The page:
Character

ASTROLOGY

Astrology presents a well laid-out and generally understood road map for how people are likely to work, love, interact with others, what their attitudes and interests are, etc. A considerable amount of material exists that can serve as the basis for dramatic characters.

Taken to extremes . .

As with most everything in dramatic storytelling, use of astrological characteristics is best done in extremes. Start with very recognizable signs. For the men: Aries, Leo, Scorpio. For the women: Aries, Gemini, Leo, Scorpio. Identify their three or four most common traits, exaggerating them when fleshing out the characters. Determine who they get along with best and worst in love and work and align them or conflict them as appropriate.

As an example . .

Take an Aries veteran cop, characterized by extremes in . .

  • winning at all costs, without regard to fairness
  • aggressive energy
  • mastery
  • quick action without thinking
  • excessive anger
  • childishness
  • extremely selfish

Toss him in with a Libran rookie partner, who is . .

  • fair-minded
  • passive
  • thinking endlessly before acting
  • emotionally balanced
  • overly generous

. . and you have a strong set-up for a story, with much ready-made material on how these characters will behave throughout the movie. How will they work together? How will they complement each other? How will they learn from each other? How will they change?

Such contemporary 'personology' classics as . .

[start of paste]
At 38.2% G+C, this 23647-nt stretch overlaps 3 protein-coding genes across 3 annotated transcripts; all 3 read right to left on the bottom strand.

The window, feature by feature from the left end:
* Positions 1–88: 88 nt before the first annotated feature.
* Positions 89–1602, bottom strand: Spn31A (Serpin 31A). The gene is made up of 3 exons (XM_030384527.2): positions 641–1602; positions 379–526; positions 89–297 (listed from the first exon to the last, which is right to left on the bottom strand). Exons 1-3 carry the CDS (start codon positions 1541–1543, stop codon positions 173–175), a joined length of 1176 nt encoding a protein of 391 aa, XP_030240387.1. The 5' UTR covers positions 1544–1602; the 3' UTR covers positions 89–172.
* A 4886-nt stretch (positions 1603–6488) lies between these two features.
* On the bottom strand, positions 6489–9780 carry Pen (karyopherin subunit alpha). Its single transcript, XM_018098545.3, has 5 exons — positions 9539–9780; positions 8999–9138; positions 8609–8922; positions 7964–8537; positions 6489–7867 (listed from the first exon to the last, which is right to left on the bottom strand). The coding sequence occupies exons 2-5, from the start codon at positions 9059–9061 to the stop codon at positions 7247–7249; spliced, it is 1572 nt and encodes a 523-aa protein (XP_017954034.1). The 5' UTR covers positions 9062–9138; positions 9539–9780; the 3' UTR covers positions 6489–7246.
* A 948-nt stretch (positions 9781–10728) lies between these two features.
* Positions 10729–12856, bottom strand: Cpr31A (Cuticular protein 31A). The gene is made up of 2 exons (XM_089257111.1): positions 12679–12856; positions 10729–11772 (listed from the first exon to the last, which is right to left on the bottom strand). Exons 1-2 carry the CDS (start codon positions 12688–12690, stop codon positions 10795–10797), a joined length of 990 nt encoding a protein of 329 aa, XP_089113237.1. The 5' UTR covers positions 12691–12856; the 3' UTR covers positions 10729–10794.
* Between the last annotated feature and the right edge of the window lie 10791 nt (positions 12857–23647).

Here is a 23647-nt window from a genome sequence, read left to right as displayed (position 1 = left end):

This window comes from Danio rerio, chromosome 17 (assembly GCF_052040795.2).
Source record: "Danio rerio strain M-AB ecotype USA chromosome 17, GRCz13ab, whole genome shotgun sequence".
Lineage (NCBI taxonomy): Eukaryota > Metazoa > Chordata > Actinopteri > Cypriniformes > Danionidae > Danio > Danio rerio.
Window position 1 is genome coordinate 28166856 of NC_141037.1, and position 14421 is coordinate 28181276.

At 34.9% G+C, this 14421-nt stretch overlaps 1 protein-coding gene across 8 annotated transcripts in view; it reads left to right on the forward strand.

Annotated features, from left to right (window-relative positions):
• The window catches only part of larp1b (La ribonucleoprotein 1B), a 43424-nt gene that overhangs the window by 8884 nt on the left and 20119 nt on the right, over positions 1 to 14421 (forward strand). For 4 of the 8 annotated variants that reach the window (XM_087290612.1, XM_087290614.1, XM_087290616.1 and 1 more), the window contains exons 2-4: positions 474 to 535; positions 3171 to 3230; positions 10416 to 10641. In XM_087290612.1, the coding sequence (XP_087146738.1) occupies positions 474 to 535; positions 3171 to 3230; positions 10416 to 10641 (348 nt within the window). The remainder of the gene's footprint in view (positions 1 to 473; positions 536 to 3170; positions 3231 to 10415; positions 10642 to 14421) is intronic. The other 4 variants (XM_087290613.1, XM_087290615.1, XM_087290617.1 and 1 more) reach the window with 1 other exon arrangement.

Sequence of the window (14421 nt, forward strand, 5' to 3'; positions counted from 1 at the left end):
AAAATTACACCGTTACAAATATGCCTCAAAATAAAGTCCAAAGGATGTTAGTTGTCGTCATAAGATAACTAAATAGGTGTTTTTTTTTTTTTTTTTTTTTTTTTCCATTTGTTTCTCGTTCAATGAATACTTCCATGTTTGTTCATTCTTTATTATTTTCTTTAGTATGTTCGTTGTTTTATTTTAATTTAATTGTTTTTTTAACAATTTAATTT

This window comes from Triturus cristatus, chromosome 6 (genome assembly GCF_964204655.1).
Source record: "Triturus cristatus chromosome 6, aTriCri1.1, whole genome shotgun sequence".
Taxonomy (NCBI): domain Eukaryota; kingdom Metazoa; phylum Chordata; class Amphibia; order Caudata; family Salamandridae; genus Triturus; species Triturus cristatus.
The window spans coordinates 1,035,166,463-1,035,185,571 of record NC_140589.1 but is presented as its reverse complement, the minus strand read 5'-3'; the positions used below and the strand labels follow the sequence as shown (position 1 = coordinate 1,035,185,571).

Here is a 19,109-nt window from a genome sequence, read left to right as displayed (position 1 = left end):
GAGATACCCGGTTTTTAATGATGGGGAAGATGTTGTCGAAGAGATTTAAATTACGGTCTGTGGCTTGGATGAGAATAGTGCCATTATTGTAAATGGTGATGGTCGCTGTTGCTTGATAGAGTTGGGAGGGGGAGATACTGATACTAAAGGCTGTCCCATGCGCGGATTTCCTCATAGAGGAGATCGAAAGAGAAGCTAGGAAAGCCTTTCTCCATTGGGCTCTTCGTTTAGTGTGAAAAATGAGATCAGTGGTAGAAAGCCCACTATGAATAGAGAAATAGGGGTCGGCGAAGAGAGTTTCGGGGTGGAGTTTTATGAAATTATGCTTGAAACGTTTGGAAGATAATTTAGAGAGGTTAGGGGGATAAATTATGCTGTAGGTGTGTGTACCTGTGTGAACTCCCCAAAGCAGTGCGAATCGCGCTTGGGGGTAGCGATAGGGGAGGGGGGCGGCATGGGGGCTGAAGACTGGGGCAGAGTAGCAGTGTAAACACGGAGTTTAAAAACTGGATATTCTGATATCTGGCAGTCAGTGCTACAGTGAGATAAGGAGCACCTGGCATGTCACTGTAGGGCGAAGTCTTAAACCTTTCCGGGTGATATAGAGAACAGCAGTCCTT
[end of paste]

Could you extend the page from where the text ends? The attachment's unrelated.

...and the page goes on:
. . are invaluable references for character creation and development.

Character change

Of all the ways astrology can be used to develop your dramatic characters, and drive your story, the most useful to you will be the roadmap such a set-up creates for character change. Characters who are so vastly different--like those from opposite sun signs--that they aggravate, irritate and exasperate one another, are also those who can effect the greatest change in personality and character in the aggrieved parties. Out of this mortification can arise respect for skills, talents, and approaches to life not yet tried or adopted. The extremes grow toward the center as your characters learn and change.

See also . .

| Help for Your Screenplay | Enhance Your Screenplay | Story Dynamics | Market Your Screenplay | Scr(i)nk blog | Magic Star: Character | Character | Attitude |

EXERCISES:
  1. Consider the individual personalities described for each birthday of the year in The Secret Language of Birthdays: Personology Profiles for Each Day of the Year. How could you use these? Remember how specific these are when picking birthdates for characters. How does this help you as a writer?
  2. Research compatible and incompatible romance signs in books such as Linda Goodman's Love Signs: A New Approach to the Human Heart. How can you use these personology studies to enhance a love story? How does selecting astrological signs to draw your characters around help you (and your audience) predict what will happen in the movie?
  3. Consider the differing characteristics of bosses and employees based simply on sun signs (perhaps through one of the many zodiac compatibility websites out there). How would carefully selecting these for your characters, either picking compatible or incompatible work signs, help you in developing your story?
  4. Consider which sun signs the major characters in such classics as Gone with the Wind (1939), Casablanca (1942), and The Godfather - The Coppola Restoration Giftset DVD (1972) might have been born under. How would it help you as a writer to lay these out when developing your characters, especially when approaching such grand epics as these?